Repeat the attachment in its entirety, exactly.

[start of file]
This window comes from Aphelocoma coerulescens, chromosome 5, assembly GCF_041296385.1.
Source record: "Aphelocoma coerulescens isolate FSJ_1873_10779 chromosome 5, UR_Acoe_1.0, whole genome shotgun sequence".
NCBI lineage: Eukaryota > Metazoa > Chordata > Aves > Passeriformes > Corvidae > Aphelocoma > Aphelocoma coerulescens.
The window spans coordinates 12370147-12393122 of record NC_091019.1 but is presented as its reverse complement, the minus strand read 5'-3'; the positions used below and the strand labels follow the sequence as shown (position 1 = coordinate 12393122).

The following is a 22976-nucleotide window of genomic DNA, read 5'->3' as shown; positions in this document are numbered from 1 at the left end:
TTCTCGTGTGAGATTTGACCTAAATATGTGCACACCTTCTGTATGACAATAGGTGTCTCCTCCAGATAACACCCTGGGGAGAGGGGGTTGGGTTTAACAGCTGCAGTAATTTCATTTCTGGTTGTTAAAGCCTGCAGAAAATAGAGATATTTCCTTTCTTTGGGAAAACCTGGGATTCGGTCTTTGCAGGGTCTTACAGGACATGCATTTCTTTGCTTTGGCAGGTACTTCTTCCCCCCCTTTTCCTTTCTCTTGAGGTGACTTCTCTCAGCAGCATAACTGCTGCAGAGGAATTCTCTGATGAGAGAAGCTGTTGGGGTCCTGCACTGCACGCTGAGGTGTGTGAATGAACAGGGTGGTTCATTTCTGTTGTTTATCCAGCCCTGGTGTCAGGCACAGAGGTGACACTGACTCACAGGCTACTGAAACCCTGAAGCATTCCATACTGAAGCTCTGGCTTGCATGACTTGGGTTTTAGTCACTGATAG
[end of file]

This window comes from Aphelocoma coerulescens, chromosome 5, assembly GCF_041296385.1.
Source record: "Aphelocoma coerulescens isolate FSJ_1873_10779 chromosome 5, UR_Acoe_1.0, whole genome shotgun sequence".
NCBI lineage: Eukaryota > Metazoa > Chordata > Aves > Passeriformes > Corvidae > Aphelocoma > Aphelocoma coerulescens.
The window spans coordinates 12370147-12393122 of record NC_091019.1 but is presented as its reverse complement, the minus strand read 5'-3'; the positions used below and the strand labels follow the sequence as shown (position 1 = coordinate 12393122).

The following is a 22976-nucleotide window of genomic DNA, read 5'->3' as shown; positions in this document are numbered from 1 at the left end:
TTCTCGTGTGAGATTTGACCTAAATATGTGCACACCTTCTGTATGACAATAGGTGTCTCCTCCAGATAACACCCTGGGGAGAGGGGGTTGGGTTTAACAGCTGCAGTAATTTCATTTCTGGTTGTTAAAGCCTGCAGAAAATAGAGATATTTCCTTTCTTTGGGAAAACCTGGGATTCGGTCTTTGCAGGGTCTTACAGGACATGCATTTCTTTGCTTTGGCAGGTACTTCTTCCCCCCCTTTTCCTTTCTCTTGAGGTGACTTCTCTCAGCAGCATAACTGCTGCAGAGGAATTCTCTGATGAGAGAAGCTGTTGGGGTCCTGCACTGCACGCTGAGGTGTGTGAATGAACAGGGTGGTTCATTTCTGTTGTTTATCCAGCCCTGGTGTCAGGCACAGAGGTGACACTGACTCACAGGCTACTGAAACCCTGAAGCATTCCATACTGAAGCTCTGGCTTGCATGACTTGGGTTTTAGTCACTGATAG